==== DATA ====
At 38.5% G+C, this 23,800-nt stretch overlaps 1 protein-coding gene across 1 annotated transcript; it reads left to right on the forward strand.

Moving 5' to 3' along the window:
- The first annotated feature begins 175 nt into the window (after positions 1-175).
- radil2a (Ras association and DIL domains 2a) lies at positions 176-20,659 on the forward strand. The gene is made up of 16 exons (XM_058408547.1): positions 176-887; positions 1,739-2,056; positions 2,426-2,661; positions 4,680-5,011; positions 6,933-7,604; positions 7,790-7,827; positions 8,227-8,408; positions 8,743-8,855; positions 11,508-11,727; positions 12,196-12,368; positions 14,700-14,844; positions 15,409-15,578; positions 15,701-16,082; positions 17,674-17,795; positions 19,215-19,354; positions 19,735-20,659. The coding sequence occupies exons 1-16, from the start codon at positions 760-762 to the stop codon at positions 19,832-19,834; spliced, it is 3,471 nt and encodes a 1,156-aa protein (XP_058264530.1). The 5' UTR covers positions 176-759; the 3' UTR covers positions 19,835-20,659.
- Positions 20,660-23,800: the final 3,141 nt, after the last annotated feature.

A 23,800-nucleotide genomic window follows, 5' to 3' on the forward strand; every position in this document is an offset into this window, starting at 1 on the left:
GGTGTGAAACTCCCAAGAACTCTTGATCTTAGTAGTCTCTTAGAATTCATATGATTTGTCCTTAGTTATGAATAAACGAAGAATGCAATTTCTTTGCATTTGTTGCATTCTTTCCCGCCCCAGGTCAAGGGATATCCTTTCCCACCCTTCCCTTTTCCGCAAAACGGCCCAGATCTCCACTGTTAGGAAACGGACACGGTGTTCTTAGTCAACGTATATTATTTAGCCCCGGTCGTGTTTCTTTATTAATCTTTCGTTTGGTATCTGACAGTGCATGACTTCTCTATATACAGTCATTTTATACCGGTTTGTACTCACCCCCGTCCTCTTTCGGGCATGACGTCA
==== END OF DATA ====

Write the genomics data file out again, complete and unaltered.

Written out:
At 38.5% G+C, this 23,800-nt stretch overlaps 1 protein-coding gene across 1 annotated transcript; it reads left to right on the forward strand.

Moving 5' to 3' along the window:
- The first annotated feature begins 175 nt into the window (after positions 1-175).
- radil2a (Ras association and DIL domains 2a) lies at positions 176-20,659 on the forward strand. The gene is made up of 16 exons (XM_058408547.1): positions 176-887; positions 1,739-2,056; positions 2,426-2,661; positions 4,680-5,011; positions 6,933-7,604; positions 7,790-7,827; positions 8,227-8,408; positions 8,743-8,855; positions 11,508-11,727; positions 12,196-12,368; positions 14,700-14,844; positions 15,409-15,578; positions 15,701-16,082; positions 17,674-17,795; positions 19,215-19,354; positions 19,735-20,659. The coding sequence occupies exons 1-16, from the start codon at positions 760-762 to the stop codon at positions 19,832-19,834; spliced, it is 3,471 nt and encodes a 1,156-aa protein (XP_058264530.1). The 5' UTR covers positions 176-759; the 3' UTR covers positions 19,835-20,659.
- Positions 20,660-23,800: the final 3,141 nt, after the last annotated feature.

A 23,800-nucleotide genomic window follows, 5' to 3' on the forward strand; every position in this document is an offset into this window, starting at 1 on the left:
GGTGTGAAACTCCCAAGAACTCTTGATCTTAGTAGTCTCTTAGAATTCATATGATTTGTCCTTAGTTATGAATAAACGAAGAATGCAATTTCTTTGCATTTGTTGCATTCTTTCCCGCCCCAGGTCAAGGGATATCCTTTCCCACCCTTCCCTTTTCCGCAAAACGGCCCAGATCTCCACTGTTAGGAAACGGACACGGTGTTCTTAGTCAACGTATATTATTTAGCCCCGGTCGTGTTTCTTTATTAATCTTTCGTTTGGTATCTGACAGTGCATGACTTCTCTATATACAGTCATTTTATACCGGTTTGTACTCACCCCCGTCCTCTTTCGGGCATGACGTCA